I feel like I can be honest with you at this point. I have written 14 movie reviews in the last 6 days and countless others over the past 2 years of running this site, so I can open up to you. I must admit that I am not that in to prison movies. Some have theorized that I just have a problem with prison life itself — the HBO series Oz never failed to scare the ever-loving shit out of me. I just don’t like prisons, and with the exception of The Shawshank Redemption, I don’t get into prison movies. So keep that in mind as you read this review.
The Escapist is a prison movie, so I am already predisposed to not like it. Needless to say, that does not give a fair shot to first time director Rupert Wyatt. It is obvious that the man had a very solid vision; a vision to which he stayed true throughout the film. He also succeeded in pulling together and excellent cast that delivered very strong performances.
Wyatt’s vision is of a very character driven, intense film about prisoners who come together and plan their escape. Brian Cox plays Frank, a man who is in for life but decides that he needs to leave when his estranged daughter suffers a drug overdose. He becomes the leader of this pack that includes a tough guy (Joseph Fiennes), a trusted friend (Liam Cunningham), the jailhouse drug dealer (Seu Jorge) and the new guy (Dominic Cooper). Together they attempt to avoid the vicious Rizza (Damian Lewis) who seeks to control everything that happens within the wall of the prison.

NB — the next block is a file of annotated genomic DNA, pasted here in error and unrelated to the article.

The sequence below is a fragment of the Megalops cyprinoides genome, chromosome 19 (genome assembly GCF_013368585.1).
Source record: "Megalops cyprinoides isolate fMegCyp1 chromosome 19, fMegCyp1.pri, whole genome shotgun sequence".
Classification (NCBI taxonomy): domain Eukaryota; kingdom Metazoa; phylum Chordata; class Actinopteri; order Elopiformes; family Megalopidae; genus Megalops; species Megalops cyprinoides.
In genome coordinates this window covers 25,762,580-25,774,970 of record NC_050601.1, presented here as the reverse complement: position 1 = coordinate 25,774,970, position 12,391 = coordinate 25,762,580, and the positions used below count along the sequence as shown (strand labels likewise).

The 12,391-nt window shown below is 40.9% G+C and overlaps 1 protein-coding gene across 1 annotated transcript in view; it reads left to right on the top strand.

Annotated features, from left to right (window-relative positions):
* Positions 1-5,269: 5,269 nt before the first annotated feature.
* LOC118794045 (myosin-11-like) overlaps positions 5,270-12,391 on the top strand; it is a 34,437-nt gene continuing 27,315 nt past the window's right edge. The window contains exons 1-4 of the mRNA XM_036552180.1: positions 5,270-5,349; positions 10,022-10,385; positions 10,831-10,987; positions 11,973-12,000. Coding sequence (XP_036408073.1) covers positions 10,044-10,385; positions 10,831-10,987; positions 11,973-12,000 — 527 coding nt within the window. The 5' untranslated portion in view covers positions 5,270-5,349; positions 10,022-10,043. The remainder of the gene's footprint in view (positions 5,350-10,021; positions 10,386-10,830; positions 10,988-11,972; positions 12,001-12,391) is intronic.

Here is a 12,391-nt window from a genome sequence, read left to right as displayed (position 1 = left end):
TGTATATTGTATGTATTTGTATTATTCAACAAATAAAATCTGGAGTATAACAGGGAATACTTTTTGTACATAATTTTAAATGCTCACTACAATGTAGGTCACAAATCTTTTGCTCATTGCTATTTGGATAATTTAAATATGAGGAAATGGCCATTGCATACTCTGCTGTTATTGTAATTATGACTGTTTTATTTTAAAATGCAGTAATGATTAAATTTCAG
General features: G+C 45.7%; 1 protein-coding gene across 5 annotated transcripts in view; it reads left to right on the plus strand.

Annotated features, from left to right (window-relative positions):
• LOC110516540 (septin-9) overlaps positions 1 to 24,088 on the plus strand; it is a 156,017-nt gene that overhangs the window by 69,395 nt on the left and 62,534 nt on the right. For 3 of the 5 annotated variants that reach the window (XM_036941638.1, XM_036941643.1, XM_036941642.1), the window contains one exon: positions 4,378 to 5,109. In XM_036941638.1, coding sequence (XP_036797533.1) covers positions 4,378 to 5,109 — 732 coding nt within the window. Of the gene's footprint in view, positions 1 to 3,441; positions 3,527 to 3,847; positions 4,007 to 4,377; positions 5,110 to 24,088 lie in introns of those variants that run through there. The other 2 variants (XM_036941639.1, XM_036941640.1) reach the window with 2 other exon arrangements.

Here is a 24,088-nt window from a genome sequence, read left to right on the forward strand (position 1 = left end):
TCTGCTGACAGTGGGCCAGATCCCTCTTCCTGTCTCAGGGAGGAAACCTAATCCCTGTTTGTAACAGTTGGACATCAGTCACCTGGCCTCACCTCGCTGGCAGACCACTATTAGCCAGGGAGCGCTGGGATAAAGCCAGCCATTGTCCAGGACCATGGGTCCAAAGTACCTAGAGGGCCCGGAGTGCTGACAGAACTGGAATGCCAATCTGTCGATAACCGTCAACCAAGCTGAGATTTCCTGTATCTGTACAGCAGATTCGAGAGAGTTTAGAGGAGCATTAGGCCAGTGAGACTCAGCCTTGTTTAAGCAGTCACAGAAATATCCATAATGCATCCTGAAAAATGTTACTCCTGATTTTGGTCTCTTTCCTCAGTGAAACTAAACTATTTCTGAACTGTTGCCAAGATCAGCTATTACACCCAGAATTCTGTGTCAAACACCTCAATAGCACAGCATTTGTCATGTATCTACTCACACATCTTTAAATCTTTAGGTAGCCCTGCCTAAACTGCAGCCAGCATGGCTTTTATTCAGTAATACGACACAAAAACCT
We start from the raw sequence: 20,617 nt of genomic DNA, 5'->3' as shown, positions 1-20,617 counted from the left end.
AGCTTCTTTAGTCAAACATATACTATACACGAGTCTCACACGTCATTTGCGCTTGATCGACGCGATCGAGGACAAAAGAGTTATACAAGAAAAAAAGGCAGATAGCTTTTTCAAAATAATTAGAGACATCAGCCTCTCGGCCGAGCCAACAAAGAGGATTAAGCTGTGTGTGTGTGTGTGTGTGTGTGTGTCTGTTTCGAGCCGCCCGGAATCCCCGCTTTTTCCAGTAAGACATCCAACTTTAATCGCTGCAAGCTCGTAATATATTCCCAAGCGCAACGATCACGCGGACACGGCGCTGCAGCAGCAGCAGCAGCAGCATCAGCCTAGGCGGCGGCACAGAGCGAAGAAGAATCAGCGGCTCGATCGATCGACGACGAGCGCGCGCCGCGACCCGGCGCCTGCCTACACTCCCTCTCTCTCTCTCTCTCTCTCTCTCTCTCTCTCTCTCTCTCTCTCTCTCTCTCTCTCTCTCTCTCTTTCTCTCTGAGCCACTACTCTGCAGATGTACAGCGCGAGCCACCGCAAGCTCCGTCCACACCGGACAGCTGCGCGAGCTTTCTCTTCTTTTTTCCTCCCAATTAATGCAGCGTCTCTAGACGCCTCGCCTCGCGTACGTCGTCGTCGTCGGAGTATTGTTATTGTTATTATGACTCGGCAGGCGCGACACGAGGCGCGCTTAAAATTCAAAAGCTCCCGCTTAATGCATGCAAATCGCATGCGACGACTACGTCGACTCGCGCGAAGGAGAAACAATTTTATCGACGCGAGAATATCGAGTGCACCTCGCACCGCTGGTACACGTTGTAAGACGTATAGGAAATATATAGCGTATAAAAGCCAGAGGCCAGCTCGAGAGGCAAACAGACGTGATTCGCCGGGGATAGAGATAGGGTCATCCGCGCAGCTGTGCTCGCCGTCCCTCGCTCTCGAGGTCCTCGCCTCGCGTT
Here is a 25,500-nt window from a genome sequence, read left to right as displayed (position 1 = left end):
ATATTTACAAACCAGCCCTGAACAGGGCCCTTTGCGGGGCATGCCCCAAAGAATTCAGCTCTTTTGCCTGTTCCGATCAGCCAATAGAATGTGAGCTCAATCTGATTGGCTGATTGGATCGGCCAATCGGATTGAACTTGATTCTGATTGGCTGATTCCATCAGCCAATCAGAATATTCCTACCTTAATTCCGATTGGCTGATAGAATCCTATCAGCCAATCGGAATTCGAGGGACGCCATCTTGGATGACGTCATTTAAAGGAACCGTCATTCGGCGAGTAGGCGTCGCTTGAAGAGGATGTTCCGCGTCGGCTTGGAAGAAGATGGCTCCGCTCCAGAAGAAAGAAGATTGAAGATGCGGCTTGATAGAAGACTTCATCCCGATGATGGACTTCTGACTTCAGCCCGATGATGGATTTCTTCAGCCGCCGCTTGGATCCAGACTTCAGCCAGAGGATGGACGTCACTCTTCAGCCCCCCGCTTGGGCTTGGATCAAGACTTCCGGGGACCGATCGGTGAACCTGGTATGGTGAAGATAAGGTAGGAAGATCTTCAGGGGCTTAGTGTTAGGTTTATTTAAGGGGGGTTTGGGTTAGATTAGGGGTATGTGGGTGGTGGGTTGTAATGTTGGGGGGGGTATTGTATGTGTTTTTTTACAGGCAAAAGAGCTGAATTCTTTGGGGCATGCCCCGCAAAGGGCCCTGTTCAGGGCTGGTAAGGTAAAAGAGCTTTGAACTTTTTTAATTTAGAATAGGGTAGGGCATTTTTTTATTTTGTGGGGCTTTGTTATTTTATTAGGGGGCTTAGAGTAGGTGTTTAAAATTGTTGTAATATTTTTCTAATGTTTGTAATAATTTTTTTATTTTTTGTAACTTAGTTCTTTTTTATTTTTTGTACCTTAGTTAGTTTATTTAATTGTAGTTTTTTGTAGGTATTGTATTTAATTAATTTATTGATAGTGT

As far as prison films go, The Escapist is an intense story with plenty of depth. It features an excellent cast that delivers very engaging performances, chief among them is Brian Cox. Cox has long been content with being a character actor, generally delivering fantastic supporting performances. But in the lead, Cox shows something that audiences that only remember him from movies like X-Men 2 or The Bourne Supremacy — he shows that he can carry a film if called upon to do so.
But while the performances are good, the film does not come without its problems. Some of the story lines are left quite undercooked in the end, leaving the audience with more questions than answers. At only 99 minutes, this film would have been alright had they wanted to extend some of the narrative to help explain the motives of some of the escapees. Also, while the film’s score, which was composed by Benjamin Wallfisch, seemed very on-purpose in that it built with the tension of the film, there where times when it became unnecessarily loud, overpowering the film that was happening behind it.
For those looking for a decent prison escape film, The Escapist is worth a look. It is a solid outing from a young director who shows moments of great potential, but also makes some rookie mistakes. It will entertain those who seek films along this line, but it could fail to breakthrough to anyone looking to chance it. All in all, as someone who really doesn’t get into prison dramas, I was neither impressed nor was I disappointed — in the end that is probably a good thing.